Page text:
Jamel DaCosta: Purpose Driven
By Kamille D. Whittaker
St. Francis of Assisi once asked to be “blessed with discomfort at easy answers, half-truths, and superficial relationships … anger at injustice, oppression, and exploitation, so that we may work for justice, freedom, and peace … and just enough foolishness to believe that we can make a difference in the world.” It is against this pillar of reference that Jamel M. DaCosta says he finds himself — navigating between the junctures of contentment and ambition; audacity in the midst of purpose. “I speak to my mentors, sometimes daily, to discuss my future plans, to share my goals and to get asked the difficult questions. Through those conversations I know if my desires are genuine or if they are for self. So, I know when my ambition isn’t a desire to be exalted but to be informed, to support a cause that I’m passionate about, and to offer any assistance that I can.”
As such, he keeps Howard Thurman’s charge close: “There is something in every one of you that waits and listens for the sound of the genuine in yourself. And if you cannot hear it, you will, all of your life, spend your days on the ends of strings that somebody else pulls.”
Distilled in his favorite credo: “Live full; die empty.”
Or, in the vernacular of his profession: Input determines output.
DaCosta, after all, is a finance man.
He assists in executing the strategy for the Authority’s $300 million annual capital budget, cash, debt, and grants program; and performing cash flow, variance, and trend analyses, budgeting, modeling, and capital project financial analysis therein; and he took lead on providing financial analysis for proponents responding to RFPs through the Authority’s Contract and Procurement team, a touchstone for the city’s transit-oriented MBEs.
His position at the turnstile of Atlanta’s operational, development and infrastructure sectors has ushered him into civic conversations and roles that require his leadership and acumen: In 2011, Atlanta City Councilwoman Felicia Moore, tapped him to serve on the City of Atlanta’s Elected Officials Compensation Committee as co-chair where he was tasked with making a recommendation on salary changes for the mayor, city council, and school board.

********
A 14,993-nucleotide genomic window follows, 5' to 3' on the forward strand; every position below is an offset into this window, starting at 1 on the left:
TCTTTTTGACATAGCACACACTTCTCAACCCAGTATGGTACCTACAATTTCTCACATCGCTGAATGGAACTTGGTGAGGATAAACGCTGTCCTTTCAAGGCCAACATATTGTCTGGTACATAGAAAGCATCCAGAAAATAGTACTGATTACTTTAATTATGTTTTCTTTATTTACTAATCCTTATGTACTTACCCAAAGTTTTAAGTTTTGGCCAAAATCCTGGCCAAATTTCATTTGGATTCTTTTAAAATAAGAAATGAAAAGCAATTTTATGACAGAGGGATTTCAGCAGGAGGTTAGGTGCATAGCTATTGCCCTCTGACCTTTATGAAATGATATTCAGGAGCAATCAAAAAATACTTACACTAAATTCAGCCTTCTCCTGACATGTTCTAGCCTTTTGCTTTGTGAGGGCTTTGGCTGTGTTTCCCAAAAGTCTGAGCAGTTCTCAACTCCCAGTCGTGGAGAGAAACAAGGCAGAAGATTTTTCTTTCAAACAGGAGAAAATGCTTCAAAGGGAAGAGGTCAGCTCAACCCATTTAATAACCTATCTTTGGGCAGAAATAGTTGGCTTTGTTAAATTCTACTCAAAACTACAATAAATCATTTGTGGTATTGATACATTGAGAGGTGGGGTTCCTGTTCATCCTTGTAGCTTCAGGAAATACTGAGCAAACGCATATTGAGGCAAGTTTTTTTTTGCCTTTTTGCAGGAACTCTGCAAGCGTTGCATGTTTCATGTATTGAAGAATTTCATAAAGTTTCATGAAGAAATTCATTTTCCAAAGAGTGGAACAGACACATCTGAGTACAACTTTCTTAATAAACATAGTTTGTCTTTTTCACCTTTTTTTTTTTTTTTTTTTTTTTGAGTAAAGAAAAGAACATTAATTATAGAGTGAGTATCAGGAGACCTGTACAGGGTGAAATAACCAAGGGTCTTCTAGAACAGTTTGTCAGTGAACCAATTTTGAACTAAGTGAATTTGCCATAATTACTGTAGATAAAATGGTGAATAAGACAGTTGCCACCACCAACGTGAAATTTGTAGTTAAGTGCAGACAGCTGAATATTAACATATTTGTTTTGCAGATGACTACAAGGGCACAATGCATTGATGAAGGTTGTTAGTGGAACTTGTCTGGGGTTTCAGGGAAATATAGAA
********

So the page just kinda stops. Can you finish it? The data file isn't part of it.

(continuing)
As a licensed real estate broker, he also serves on the board of City Council District 9’s Neighborhood Planning Unit D, and on the executive board of the Atlanta Chapter of the National Black MBA Association as director of Community Affairs.
DaCosta is a community man; an Alpha man.
It all started when former NFL player Danny Buggs formed The Winning Circle at his elementary school in DeKalb County. “This organization taught us discipline, history, and brotherhood, and it illustrated the importance of community. Later, I knew I was heading in the right direction when I didn’t feel a sense of fulfillment from just my career, but, rather, from being a part of volunteer efforts that impacted others’ well-being.”
Service to the community is the cornerstone of generational connection, he asserts. “Whether we are spending time with elders with Meals on Wheels Atlanta, building a home with Habitat for Humanity, mentoring with Big Brothers Big Sisters, or planning events with the National Black MBA Association, when you are in the community there is a transfer of knowledge that takes place and you are able to have a better perspective of older/younger generations alike. When we continue to commit to our communities, our perspective of humanity evolves and our appreciation for one another deepens.”
And finally, DaCosta is a family man — father, driver, chef, bedtime story reader, yoga partner, hairdresser, stylist to daughter, Gabrielle — and CFO of the DeKalb Kids Project, an educational and leadership organization started by his brothers.
The overarching mission: To provide each child with the necessary tools and skills to fulfill their passions, make their visions a reality and obtain physical, emotional and mental wellness with the assistance of parents, educators and community leaders.
“I was brought up in a single parent home with five siblings and we experienced what it was like not to have. And like many people who go through this, you develop a sink or swim mentality. I’m forever grateful for it because during the times I thought I was sinking God was only developing a stronger swimmer. He surrounded me with community servants — teachers, neighbors, crossing guards — who took a vested interest in my success and I am indebted to them. They were selfless and givers of their time. They didn’t hold any punches when it came to making sure I didn’t end up as a statistic. I am a direct benefactor of their investment in my community, and they were acutely aware that their future and mine were tied together.”
When combined with the constant of a praying grandmother, if value is a function of time and investment over time, it all computes.
“Somebody told me once that ‘God remembers the prayers of 1,000 generations.’ I sometimes think about my ancestors’ plight and what they were praying for and I think to myself, if my life represents the culmination of their prayers answered, then I better make good use of it.” AT